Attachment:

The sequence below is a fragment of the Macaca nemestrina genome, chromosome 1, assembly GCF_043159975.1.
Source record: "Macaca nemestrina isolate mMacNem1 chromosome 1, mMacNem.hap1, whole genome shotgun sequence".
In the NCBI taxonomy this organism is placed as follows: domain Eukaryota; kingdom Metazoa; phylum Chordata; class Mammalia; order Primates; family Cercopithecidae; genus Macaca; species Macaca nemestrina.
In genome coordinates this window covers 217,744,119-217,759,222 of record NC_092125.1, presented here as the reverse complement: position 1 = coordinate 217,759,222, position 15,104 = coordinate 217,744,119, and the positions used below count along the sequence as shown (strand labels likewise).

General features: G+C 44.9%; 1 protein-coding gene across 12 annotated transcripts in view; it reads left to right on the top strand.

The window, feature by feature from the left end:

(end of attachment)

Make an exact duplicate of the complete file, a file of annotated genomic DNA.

The sequence below is a fragment of the Macaca nemestrina genome, chromosome 1, assembly GCF_043159975.1.
Source record: "Macaca nemestrina isolate mMacNem1 chromosome 1, mMacNem.hap1, whole genome shotgun sequence".
In the NCBI taxonomy this organism is placed as follows: domain Eukaryota; kingdom Metazoa; phylum Chordata; class Mammalia; order Primates; family Cercopithecidae; genus Macaca; species Macaca nemestrina.
In genome coordinates this window covers 217,744,119-217,759,222 of record NC_092125.1, presented here as the reverse complement: position 1 = coordinate 217,759,222, position 15,104 = coordinate 217,744,119, and the positions used below count along the sequence as shown (strand labels likewise).

General features: G+C 44.9%; 1 protein-coding gene across 12 annotated transcripts in view; it reads left to right on the top strand.

The window, feature by feature from the left end: